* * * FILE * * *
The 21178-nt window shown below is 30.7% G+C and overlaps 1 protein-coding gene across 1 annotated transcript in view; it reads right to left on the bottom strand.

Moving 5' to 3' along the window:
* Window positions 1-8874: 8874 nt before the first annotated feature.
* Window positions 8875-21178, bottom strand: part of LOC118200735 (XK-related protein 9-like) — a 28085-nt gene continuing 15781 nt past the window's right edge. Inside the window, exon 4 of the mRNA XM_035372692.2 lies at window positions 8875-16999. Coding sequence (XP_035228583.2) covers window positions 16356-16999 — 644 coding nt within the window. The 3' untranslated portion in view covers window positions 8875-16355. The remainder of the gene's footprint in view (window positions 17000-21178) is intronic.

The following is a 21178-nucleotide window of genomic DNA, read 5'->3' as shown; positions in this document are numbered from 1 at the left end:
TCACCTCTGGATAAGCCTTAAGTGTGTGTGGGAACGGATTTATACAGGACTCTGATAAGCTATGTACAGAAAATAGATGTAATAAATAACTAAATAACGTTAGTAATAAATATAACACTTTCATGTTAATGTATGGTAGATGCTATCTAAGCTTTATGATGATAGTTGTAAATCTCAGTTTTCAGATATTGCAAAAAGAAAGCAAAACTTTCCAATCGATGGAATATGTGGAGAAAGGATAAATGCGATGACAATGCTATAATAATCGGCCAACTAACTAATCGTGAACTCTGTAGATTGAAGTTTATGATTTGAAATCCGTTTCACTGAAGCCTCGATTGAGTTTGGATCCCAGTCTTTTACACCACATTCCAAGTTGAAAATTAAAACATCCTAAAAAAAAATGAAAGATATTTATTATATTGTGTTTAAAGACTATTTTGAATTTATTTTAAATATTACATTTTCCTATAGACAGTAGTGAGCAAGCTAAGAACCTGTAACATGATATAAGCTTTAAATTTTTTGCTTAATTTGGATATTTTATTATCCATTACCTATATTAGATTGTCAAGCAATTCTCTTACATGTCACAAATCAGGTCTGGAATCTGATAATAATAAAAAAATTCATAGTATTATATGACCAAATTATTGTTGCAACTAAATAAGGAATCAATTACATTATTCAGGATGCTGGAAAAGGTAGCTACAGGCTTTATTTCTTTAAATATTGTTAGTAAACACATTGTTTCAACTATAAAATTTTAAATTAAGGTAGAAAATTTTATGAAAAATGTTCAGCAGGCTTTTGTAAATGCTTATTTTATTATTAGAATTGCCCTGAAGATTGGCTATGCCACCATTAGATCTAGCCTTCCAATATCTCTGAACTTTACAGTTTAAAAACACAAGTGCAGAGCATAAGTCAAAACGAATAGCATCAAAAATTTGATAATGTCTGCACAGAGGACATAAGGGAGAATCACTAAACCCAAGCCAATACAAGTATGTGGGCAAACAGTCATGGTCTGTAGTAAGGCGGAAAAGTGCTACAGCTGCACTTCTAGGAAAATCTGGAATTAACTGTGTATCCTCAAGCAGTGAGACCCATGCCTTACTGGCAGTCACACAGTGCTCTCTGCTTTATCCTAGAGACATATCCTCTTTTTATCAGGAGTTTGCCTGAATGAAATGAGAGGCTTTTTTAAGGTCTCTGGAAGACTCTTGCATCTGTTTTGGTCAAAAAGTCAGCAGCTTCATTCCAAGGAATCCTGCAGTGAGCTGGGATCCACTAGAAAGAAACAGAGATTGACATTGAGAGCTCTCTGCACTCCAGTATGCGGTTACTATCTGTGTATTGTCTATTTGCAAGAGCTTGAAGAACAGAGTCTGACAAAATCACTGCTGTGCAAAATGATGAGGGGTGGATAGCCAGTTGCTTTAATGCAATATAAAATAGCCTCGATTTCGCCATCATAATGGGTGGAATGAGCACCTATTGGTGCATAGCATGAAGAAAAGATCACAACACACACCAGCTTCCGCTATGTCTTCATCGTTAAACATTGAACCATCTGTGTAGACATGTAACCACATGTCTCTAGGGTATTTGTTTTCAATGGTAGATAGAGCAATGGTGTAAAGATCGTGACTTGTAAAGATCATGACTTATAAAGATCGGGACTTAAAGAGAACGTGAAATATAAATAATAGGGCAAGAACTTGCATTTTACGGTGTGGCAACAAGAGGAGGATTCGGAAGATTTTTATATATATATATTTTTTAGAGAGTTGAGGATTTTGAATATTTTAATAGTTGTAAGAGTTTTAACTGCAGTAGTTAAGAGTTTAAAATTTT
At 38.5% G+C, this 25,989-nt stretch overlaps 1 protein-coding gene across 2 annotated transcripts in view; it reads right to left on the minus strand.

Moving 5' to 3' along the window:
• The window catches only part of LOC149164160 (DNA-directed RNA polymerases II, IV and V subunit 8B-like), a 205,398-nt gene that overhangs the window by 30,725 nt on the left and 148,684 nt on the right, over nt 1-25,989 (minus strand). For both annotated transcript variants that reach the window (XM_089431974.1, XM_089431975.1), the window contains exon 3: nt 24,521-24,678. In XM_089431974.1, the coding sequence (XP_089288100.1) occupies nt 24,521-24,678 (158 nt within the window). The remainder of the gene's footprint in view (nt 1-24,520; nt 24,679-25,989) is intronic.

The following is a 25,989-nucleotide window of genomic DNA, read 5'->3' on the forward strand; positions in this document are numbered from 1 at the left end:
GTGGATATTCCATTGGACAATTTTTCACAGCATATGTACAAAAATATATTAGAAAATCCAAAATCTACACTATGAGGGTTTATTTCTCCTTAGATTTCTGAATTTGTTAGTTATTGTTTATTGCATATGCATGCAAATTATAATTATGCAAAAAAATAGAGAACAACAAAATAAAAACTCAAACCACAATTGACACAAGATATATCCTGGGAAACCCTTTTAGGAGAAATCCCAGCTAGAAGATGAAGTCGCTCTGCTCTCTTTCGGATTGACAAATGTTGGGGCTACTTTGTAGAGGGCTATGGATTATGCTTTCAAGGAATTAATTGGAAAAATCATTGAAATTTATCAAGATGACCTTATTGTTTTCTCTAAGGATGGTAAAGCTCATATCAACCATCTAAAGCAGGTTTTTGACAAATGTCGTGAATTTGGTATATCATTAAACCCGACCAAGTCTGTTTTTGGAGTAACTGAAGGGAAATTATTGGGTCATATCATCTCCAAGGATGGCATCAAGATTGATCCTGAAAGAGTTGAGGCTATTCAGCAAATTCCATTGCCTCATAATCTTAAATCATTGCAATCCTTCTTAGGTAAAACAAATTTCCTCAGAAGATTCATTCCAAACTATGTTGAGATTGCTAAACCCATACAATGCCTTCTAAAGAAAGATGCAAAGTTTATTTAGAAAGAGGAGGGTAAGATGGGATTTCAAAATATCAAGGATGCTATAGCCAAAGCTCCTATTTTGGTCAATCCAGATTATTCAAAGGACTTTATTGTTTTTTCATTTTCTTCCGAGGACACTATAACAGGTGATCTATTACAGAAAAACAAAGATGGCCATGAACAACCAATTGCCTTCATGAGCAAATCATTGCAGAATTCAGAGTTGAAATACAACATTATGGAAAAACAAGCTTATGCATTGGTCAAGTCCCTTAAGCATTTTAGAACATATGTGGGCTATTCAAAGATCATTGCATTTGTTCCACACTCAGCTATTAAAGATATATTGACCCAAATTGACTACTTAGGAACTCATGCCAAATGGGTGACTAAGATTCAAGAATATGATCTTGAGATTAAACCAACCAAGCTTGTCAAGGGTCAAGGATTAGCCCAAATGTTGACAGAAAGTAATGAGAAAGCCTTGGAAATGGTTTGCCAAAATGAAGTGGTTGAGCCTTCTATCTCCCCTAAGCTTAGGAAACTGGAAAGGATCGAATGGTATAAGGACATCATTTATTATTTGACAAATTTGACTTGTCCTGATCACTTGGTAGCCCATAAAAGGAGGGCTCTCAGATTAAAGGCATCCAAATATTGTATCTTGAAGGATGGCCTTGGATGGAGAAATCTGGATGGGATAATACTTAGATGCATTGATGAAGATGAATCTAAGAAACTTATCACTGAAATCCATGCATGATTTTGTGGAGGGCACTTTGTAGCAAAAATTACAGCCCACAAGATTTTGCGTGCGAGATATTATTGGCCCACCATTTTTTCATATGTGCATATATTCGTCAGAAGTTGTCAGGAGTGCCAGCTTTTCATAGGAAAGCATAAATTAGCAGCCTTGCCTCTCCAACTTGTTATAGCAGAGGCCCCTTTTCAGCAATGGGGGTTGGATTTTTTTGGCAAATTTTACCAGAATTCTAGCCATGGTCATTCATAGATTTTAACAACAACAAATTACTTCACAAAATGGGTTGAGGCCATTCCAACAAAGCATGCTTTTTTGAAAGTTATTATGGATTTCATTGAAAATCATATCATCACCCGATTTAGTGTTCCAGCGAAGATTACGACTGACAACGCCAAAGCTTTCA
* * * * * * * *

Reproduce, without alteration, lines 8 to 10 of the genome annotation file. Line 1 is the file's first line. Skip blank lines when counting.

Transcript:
Moving 5' to 3' along the window:
• The window catches only part of LOC149164160 (DNA-directed RNA polymerases II, IV and V subunit 8B-like), a 205,398-nt gene that overhangs the window by 30,725 nt on the left and 148,684 nt on the right, over nt 1-25,989 (minus strand). For both annotated transcript variants that reach the window (XM_089431974.1, XM_089431975.1), the window contains exon 3: nt 24,521-24,678. In XM_089431974.1, the coding sequence (XP_089288100.1) occupies nt 24,521-24,678 (158 nt within the window). The remainder of the gene's footprint in view (nt 1-24,520; nt 24,679-25,989) is intronic.

The following is a 25,989-nucleotide window of genomic DNA, read 5'->3' on the forward strand; positions in this document are numbered from 1 at the left end: